In the last official engagement before celebrating Christmas, Queen Letizia of Spain attended a working meeting of the Spanish Association Against Cancer (in SpanishAsociación Española Contra el Cáncer or AECC), of which she is the Honorary President.
Her Majesty, who attends numerous meetings with the organisation per year, took part in and chaired the meeting at the headquarters of the AECC on Thursday, 21 December. The organisation has been working to defeat cancer for over 60 years. The contents of the 2017-2020 Strategic Plan, as well as the events and results that took place through 2017, were discussed. The projects that are planned for 2018 were also a point of discussion.
Queen Letizia pictured with the President of the AECC and its Scientific Foundation, Ignacio Muñoz Pidal. © Casa de S.M. el Rey
Queen Letizia was accompanied by the President of the AECC and its Scientific Foundation, Ignacio Muñoz Pidal and other members of the permanent commission.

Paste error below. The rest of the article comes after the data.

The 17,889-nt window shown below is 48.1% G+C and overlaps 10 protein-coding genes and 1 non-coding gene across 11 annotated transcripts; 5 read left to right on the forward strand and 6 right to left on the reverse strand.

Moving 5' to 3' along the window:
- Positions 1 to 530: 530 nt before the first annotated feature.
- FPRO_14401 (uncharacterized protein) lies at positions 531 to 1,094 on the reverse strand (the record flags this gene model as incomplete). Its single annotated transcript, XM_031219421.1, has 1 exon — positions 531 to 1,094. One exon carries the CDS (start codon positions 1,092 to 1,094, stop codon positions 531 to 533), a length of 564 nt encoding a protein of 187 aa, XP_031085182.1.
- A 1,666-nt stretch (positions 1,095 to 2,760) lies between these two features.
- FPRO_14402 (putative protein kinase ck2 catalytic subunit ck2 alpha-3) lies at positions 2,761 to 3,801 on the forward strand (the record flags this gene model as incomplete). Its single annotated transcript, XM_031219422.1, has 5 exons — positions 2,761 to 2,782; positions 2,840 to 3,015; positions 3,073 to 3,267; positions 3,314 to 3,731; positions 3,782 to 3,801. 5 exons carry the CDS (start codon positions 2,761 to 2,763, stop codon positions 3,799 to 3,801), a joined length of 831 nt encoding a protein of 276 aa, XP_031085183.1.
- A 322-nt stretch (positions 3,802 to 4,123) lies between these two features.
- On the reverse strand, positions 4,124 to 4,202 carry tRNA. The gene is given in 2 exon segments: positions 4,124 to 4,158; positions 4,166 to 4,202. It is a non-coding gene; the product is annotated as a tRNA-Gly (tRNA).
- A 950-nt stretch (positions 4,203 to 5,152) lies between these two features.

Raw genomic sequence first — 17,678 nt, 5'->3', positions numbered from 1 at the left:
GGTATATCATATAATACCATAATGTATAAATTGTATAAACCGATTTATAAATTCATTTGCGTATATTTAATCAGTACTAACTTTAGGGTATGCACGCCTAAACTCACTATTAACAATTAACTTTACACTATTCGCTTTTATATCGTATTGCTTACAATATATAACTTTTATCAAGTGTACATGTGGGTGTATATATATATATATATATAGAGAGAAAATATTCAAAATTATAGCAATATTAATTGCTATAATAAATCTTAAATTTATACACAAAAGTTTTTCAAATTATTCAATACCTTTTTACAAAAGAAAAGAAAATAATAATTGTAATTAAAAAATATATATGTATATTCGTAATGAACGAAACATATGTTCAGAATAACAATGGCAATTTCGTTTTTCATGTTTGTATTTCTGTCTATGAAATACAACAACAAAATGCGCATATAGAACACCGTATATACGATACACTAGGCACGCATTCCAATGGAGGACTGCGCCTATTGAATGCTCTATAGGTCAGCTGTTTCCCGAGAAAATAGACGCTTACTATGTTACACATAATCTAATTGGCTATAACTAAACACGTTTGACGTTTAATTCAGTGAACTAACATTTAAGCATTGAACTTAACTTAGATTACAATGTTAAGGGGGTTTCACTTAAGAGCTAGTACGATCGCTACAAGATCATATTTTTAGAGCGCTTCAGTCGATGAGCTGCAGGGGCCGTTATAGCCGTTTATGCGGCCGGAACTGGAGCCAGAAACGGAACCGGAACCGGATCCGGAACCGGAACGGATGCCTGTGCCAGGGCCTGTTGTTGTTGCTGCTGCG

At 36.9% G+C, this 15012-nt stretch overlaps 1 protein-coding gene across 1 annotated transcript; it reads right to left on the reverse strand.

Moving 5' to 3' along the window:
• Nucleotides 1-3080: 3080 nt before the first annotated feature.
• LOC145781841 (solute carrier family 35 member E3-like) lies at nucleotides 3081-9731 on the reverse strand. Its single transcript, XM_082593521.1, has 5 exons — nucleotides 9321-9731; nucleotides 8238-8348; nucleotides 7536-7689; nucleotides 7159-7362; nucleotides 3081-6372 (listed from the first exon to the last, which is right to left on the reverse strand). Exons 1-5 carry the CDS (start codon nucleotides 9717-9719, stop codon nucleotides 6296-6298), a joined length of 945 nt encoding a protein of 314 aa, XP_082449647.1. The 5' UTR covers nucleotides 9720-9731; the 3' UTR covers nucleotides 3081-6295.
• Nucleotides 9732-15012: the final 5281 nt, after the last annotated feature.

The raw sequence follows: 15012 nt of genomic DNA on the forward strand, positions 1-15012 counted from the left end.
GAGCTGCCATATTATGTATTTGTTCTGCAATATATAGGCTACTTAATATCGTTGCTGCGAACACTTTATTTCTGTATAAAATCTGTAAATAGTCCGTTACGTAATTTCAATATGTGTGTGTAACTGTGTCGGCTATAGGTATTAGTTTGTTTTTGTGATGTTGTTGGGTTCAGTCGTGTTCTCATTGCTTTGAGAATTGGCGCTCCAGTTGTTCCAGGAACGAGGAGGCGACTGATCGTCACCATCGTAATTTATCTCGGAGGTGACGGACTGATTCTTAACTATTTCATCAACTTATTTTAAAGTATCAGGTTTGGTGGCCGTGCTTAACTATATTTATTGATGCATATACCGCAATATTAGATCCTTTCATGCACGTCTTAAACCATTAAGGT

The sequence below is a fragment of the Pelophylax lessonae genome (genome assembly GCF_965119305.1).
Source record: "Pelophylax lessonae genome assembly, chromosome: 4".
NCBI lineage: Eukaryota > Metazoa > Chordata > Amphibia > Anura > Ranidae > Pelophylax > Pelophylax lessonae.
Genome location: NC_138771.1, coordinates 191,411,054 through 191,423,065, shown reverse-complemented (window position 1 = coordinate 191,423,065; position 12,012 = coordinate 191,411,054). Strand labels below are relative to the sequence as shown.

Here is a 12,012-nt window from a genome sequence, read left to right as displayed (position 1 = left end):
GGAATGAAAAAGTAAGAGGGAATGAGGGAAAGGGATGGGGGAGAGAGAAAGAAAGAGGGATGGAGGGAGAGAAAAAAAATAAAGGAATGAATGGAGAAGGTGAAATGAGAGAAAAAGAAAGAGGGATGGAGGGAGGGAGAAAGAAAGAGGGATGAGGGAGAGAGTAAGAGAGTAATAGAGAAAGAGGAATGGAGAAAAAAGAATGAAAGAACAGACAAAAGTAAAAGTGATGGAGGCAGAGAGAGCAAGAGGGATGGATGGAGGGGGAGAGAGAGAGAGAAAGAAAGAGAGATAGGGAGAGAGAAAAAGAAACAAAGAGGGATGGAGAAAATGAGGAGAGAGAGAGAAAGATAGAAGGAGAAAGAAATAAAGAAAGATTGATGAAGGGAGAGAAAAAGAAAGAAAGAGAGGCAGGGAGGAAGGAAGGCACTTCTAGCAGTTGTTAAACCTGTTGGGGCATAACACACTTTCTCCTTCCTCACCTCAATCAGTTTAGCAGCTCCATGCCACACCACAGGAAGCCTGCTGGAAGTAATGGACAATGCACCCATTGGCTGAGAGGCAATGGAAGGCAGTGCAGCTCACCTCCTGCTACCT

According to Casa Real, “The AECC is the first entity whose honorary presidency was assumed by Her Majesty the Queen on a permanent basis, and in which she actively participates in the work of the association, recognising the important work it has been doing for more than 60 years in the fight against cancer, during which she has led the effort of Spanish society to reduce the impact caused by this disease and improve the lives of people.”
Her Majesty arrives for the meeting. © Casa de S.M. el Rey
The AECC was created in 1953 “with the purpose of fighting against cancer in all known modalities.” It has 52 Provincial Boards and over 2,000 Spanish locations. Additionally, the AECC has more than 16,000 volunteers and 680 employees.
Quality oncological research is one of their primary and prioritised objectives. The Scientific Foundation was initiated in 1971 for this purpose and finances scientific and social research programmes through public competition which are aimed at “achieving advances in science to improve the future of sick people and their families and to consolidate a scientific structure in Spain, bringing the achievements made to the whole society.”